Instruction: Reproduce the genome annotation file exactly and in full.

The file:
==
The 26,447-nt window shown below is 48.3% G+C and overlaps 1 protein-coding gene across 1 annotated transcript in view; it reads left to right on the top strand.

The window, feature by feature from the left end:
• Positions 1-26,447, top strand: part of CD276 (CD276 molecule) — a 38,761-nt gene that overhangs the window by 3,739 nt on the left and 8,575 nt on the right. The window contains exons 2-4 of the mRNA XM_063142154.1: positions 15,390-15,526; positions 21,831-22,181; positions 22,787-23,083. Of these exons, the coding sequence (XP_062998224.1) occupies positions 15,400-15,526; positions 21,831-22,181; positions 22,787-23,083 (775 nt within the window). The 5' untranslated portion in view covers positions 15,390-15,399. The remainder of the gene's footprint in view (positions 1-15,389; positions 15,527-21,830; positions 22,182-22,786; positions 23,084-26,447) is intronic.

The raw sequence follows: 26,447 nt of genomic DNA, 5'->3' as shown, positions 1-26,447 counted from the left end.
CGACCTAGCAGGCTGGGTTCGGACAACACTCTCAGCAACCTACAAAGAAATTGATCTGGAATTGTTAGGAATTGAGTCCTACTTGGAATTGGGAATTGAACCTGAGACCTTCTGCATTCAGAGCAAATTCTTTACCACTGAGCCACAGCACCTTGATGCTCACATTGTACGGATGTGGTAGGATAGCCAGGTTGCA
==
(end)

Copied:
The 26,447-nt window shown below is 48.3% G+C and overlaps 1 protein-coding gene across 1 annotated transcript in view; it reads left to right on the top strand.

The window, feature by feature from the left end:
• Positions 1-26,447, top strand: part of CD276 (CD276 molecule) — a 38,761-nt gene that overhangs the window by 3,739 nt on the left and 8,575 nt on the right. The window contains exons 2-4 of the mRNA XM_063142154.1: positions 15,390-15,526; positions 21,831-22,181; positions 22,787-23,083. Of these exons, the coding sequence (XP_062998224.1) occupies positions 15,400-15,526; positions 21,831-22,181; positions 22,787-23,083 (775 nt within the window). The 5' untranslated portion in view covers positions 15,390-15,399. The remainder of the gene's footprint in view (positions 1-15,389; positions 15,527-21,830; positions 22,182-22,786; positions 23,084-26,447) is intronic.

The raw sequence follows: 26,447 nt of genomic DNA, 5'->3' as shown, positions 1-26,447 counted from the left end.
CGACCTAGCAGGCTGGGTTCGGACAACACTCTCAGCAACCTACAAAGAAATTGATCTGGAATTGTTAGGAATTGAGTCCTACTTGGAATTGGGAATTGAACCTGAGACCTTCTGCATTCAGAGCAAATTCTTTACCACTGAGCCACAGCACCTTGATGCTCACATTGTACGGATGTGGTAGGATAGCCAGGTTGCA